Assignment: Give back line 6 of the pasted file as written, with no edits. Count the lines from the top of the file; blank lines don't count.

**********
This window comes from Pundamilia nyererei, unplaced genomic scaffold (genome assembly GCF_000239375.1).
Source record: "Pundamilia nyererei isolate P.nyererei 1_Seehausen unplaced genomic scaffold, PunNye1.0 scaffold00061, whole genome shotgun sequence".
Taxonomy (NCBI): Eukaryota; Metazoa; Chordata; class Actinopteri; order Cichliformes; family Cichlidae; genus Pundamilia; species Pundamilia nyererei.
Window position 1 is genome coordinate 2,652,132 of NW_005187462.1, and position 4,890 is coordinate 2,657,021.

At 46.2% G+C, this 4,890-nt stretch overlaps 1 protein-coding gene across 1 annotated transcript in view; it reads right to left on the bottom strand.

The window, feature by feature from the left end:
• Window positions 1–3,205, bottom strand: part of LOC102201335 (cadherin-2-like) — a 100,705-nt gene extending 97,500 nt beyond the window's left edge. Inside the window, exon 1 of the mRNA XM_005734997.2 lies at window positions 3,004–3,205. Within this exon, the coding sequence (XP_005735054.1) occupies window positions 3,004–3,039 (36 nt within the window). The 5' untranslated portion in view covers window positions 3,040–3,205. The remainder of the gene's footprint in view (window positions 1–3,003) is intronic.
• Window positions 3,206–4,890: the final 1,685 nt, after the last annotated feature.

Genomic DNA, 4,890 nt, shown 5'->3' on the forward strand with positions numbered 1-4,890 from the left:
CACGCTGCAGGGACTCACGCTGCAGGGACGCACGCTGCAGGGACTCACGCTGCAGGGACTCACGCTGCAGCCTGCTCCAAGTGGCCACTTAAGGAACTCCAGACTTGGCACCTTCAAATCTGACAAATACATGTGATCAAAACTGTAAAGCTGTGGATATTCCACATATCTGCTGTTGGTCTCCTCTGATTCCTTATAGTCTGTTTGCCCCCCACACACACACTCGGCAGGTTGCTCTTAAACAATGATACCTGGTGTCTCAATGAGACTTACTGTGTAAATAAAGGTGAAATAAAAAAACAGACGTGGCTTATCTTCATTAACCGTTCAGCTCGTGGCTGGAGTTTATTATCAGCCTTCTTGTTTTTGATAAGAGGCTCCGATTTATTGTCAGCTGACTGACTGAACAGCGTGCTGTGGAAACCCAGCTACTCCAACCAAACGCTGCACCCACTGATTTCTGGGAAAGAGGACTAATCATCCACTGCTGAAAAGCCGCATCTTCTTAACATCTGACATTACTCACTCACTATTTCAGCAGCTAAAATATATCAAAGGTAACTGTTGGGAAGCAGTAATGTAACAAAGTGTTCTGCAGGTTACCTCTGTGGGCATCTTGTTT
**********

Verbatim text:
The window, feature by feature from the left end: